An elderly woman faces losing her home after letting her son keep a total of $11 million of alleged drug money in her lounge over a 14-month period.
Dianne Ashby, 70, described herself as the "jam in the sandwich" between the police and her son, Lee Vincent, after police traced boxes of cash allegedly from the profits of a designer drug ring to her Takapuna home.
The High Court has ruled the property be restrained under the Criminal Proceeds (Recovery) Act - the first step in seizing belongings shown to be the proceeds of crime.
Mrs Ashby's lawyers filed an appeal with the High Court this week.
The court has heard evidence of wine carton-sized boxes filled with bundles of $20, $50 and $100 notes.
Police say the money came from the sale of pills containing a substance "substantially similar" to Ecstasy and were therefore Class-B and C drugs.
Lawyers for the drug-ring accused say the drugs were legal party pills.
Twenty-two people were arrested in a police raid. But Mr Vincent, who lives in a luxury resort in Thailand, was not among them.
Instead, lawyers for the police are trying to seize his assets.
The court was told that in the home of a wealthy businessman arrested in the investigation, detectives found a spreadsheet listing financial transactions.
The detectives believed the paperwork showed $11 million in cash was delivered between September 2010 and November 2011 to the home of Mrs Ashby.
Taped shut, the boxes of money were stored behind a chair in Mrs Ashby's semi-detached home, police said. The money was collected by couriers who took it to Hong Kong, where it was banked, and the bank statements were sent back to Mrs Ashby.
"On occasions, one of the deliverers would open a carton and give Mrs Ashby bank notes in bundles," the court heard.
She collected about $184,000 during the time in which $11 million was moved in and out of her home.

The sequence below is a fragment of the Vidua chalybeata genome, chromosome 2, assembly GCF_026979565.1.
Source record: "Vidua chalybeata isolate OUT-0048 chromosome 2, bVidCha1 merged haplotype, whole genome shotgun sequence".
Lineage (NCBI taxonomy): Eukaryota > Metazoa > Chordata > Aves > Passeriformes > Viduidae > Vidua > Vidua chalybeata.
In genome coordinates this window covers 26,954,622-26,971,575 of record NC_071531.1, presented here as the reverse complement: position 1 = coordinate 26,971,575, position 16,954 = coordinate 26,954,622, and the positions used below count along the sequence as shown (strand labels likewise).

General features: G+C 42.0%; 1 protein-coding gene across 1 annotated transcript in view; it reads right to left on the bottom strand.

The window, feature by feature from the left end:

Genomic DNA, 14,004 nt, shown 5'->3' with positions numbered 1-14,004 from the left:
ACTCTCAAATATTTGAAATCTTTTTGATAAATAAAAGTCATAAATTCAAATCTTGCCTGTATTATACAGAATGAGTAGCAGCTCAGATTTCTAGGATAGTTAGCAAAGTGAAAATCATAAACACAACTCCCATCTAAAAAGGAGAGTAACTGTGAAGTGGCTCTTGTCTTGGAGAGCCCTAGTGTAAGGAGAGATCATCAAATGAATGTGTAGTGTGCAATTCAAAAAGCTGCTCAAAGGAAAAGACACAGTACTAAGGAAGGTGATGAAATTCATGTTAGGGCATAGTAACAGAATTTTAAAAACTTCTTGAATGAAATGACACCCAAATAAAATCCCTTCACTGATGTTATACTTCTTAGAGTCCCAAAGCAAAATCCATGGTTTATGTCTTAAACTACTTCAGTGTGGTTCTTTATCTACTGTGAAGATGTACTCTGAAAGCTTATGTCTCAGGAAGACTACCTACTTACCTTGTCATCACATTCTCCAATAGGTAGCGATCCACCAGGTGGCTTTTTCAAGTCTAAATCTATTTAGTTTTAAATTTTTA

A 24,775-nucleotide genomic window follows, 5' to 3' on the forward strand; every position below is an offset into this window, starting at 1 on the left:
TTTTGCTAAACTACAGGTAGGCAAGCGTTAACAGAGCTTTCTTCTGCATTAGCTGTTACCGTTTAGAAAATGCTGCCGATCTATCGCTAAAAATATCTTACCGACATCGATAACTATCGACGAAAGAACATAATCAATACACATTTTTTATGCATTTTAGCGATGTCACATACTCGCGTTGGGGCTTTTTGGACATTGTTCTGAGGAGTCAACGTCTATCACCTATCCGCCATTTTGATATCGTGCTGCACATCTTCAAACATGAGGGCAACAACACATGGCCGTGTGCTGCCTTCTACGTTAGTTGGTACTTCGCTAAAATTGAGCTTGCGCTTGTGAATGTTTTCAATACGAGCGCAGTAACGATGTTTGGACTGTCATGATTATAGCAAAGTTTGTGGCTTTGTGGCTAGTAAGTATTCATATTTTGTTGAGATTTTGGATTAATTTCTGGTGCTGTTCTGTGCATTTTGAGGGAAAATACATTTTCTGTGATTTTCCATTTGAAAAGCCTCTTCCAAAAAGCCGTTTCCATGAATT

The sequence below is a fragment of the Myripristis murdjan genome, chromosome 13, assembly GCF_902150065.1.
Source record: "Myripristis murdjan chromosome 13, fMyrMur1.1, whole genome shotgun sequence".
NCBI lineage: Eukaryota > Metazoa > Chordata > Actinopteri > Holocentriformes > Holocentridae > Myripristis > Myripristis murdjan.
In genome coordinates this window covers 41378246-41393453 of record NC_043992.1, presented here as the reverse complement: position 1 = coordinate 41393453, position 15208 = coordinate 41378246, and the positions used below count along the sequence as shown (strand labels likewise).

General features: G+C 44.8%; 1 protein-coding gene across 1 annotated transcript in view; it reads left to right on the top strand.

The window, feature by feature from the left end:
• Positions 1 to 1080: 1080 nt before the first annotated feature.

The court was told she used the money for medical and pharmaceutical expenses - but it was her use of the moneythat led police to seek seizure of her home.
Mrs Ashby told the Herald she was "too ill" to talk in detail about the case, but she expected the order to restrain her home would be overturned.
She said she had lived in the house for 30 years.
"I haven't even been charged. I'm just the jam in the sandwich."
Asked what her options were, she said: "I don't know. There's no guarantees I have to go anywhere.
"As far as we're all concerned the whole thing has been blown out of proportion by the cops.
"Everyone involved was totally convinced and believed those pills were legal substances. Totally. Otherwise no one would ever have got involved. You'd be nuts, wouldn't you? You'd be absolutely mad.
"It's crazy. I haven't even had as much as a speeding ticket in my life. To deliberately get involved in something you know to be illegal - you'd just need your head read.
"There's an awful lot to come out of this yet. But you get tangled up in the legal system and you lose a lot of control."
She said she heard from her son "off and on" and he was doing well.
"The whole thing sounds bad, but it is not as it appears."
Mr Vincent is named in court documents alleging he organised the importing of powder which was pressed into pills by a designer drug syndicate in Auckland.
In February last year, police were granted restraining orders under the Criminal Proceeds (Recovery) Act to freeze assets belonging to Mr Vincent.
These included the proceeds from a property he sold in the North Shore, money held on his behalf in a company, two Thai bank accounts and an apartment in Thailand.
It is understood the apartment is in The Cove beachside complex in Pattaya.
Mrs Ashby told the High Court last year that she had been reassured by her son that the money was from sales of legal party pills.
She would be "gobsmacked" if the money kept at her house amounted to $11 million, but did not dispute that she was given $184,000.
The court heard that she had worked as a bank teller and conceded under cross-examination that money from the pill sales was handled in a "weird and unconventional" manner.
"She also accepted that, were she a bank teller at a branch and every week or so a customer came in with a large carton of cash, she would think this is 'rather odd'," Justice John Priestley wrote in his judgment.
Despite Mrs Ashby's assertions that she believed the money was from legitimate sales, Justice Priestley said she was "wilfully blind".
"For 14 months, and on a regular basis, Mrs Ashby was content to allow cartons and boxes of bundled cash to be stored in her lounge," he wrote.
"The same boxes were regularly collected and taken away by strangers ...
"She was a woman with a banking background. She well knew that it was highly unusual for any business to deal in this manner with its cash sales and revenue. Why not bank it? She never asked."
If the appeal is unsuccessful, another court hearing will determine if her property will go to the Crown.